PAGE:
WebMD gets low-carb wrong... again.

matthew's picture

I guess it's really not a news flash, but yet another uninformed article confusing cause and effect has become popular in low-carb circles, and I need to post my response.

Here's the so-called "informative" article, concluding that low-carb diets are unsafe:
http://women.webmd.com/guide/high-protein-low-carbohydrate-diets

From the article:

[quote]* Kidney failure. Consuming too much protein puts a strain on the kidneys, which can make a person susceptible to kidney disease.[/quote]

I've debunked this time and time again, but this [b]myth[/b] keeps rearing its ugly head. High protein in the bloodstream is only a risk factor if your kidneys have already failed. Regardless, [b]high levels of uric acid are a symptom of kidney failure, not a cause[/b]. The number one risk factor for mortality in the US, aside from accidental death, is [b]obesity[/b]. Insofar as you find an eating regimen that makes you not be obese, you're taking a step in the right direction.

[quote]High cholesterol. It is well known that high protein diets (consisting of red meat, whole dairy products, and other high fat foods) are linked to high cholesterol. Studies have linked high cholesterol levels to an increased risk of developing heart disease, stroke and cancer.[/quote]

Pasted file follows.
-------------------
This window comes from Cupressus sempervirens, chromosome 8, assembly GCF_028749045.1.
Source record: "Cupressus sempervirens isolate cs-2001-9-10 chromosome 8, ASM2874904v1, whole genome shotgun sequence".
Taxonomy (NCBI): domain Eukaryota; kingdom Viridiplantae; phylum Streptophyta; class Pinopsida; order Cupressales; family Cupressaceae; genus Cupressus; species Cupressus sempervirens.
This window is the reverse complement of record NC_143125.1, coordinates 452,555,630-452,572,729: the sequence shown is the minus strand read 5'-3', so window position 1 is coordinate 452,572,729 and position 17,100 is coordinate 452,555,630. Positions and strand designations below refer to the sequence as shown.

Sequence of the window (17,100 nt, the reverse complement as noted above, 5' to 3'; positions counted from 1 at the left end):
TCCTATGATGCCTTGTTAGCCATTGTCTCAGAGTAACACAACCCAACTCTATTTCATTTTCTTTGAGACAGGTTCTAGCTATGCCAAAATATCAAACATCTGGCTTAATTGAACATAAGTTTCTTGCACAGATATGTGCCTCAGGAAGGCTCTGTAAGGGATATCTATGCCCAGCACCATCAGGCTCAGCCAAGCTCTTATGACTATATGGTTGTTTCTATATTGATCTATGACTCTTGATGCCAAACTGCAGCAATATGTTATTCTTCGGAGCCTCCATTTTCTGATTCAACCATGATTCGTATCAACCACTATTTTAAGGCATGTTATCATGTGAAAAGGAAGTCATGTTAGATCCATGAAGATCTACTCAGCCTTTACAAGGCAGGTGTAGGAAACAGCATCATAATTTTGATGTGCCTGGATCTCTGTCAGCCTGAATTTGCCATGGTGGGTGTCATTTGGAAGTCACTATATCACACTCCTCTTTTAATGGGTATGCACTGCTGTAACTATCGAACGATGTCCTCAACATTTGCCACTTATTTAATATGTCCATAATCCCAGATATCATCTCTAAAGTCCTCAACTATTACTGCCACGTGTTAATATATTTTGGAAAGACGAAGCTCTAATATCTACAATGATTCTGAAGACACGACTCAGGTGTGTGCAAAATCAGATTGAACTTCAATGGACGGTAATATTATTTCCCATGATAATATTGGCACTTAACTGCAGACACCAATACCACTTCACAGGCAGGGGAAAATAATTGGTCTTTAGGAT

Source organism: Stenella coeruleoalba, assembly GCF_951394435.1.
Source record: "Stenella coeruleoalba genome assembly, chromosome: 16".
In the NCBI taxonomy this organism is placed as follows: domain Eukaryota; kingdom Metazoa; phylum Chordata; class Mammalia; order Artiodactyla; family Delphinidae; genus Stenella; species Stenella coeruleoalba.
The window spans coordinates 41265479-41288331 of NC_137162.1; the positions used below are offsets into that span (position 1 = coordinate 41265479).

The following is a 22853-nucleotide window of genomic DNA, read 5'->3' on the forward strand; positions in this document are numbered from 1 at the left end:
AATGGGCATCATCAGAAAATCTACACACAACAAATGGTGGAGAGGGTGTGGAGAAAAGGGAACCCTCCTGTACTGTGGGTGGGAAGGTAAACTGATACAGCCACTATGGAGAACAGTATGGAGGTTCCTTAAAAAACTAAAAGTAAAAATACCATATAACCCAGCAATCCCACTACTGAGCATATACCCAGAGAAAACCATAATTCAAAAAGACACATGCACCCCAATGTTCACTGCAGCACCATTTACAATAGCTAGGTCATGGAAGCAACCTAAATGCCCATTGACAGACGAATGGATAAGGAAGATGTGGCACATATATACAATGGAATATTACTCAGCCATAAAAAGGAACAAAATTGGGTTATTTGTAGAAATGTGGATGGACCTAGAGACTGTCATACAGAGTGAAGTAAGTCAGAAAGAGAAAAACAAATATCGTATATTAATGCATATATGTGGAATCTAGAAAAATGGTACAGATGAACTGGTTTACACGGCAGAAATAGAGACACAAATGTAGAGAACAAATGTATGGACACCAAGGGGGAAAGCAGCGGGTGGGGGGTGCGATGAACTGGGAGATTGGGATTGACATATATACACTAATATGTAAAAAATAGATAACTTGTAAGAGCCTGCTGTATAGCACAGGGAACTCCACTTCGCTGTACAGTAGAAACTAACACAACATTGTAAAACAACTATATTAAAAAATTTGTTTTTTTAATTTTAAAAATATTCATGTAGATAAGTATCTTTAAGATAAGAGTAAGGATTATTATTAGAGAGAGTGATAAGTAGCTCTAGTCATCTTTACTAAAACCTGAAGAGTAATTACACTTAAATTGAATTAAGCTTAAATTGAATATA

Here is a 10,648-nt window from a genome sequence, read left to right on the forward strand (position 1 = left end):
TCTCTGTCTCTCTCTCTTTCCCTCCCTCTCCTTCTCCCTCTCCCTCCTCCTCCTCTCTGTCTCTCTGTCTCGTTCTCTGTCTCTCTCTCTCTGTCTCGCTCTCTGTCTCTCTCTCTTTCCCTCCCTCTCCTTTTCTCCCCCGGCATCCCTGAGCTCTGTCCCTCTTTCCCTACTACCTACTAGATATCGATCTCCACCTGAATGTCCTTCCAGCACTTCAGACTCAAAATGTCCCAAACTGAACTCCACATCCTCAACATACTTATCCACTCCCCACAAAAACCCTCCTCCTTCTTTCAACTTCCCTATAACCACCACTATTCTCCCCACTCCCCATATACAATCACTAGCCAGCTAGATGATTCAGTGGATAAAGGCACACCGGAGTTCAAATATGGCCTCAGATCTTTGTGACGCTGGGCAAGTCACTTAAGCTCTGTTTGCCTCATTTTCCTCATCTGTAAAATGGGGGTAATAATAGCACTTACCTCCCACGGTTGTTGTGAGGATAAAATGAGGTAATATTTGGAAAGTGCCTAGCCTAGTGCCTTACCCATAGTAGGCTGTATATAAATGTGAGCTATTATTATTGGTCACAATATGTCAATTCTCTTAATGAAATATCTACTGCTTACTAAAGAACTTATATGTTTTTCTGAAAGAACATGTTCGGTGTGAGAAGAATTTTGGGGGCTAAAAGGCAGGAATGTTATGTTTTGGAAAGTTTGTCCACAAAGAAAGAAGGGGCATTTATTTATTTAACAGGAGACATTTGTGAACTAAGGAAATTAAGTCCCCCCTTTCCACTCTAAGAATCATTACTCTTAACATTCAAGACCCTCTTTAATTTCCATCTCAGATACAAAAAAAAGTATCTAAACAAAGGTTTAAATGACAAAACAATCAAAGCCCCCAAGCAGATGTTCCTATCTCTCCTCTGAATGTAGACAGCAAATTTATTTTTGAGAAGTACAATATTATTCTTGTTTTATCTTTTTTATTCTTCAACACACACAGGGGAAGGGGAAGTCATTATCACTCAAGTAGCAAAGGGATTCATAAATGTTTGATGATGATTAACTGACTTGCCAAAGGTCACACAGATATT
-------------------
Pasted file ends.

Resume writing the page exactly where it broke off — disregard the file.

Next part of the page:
Wow. Just... wow. It's 2009, and someone is still parroting the "high cholesterol is bad for you" line? "High protein" diets (I would say HIGH FAT) are only linked to high cholesterol [b]in combination with high carbohydrates[/b]. WebMD should really read "Good Calories, Bad Calories" by Gary Taubes. If you eat a [b]high fat, low carb, moderate protein diet[/b] like MANS, your [b]lipid profiles will look great[/b]. There is some small possibility your overall cholesterol may be high at first as your body dumps fat into the bloodstream, but after three months or so on low-carb your lipid profile will look great, particularly if you are overweight.

For reference, here are the results of my recent blood test after living a low-carb, high-fat, moderate protein lifestyle for several months:
Reference: I'm thirty-six, overweight, non-smoker, male, and was seriously OBESE with HORRIBLE blood profiles and health risks a year ago. All my statistics on what is "normal" is based upon a male, not a female. I'm currently around 20% body fat, not where I want to be but moving in the right direction.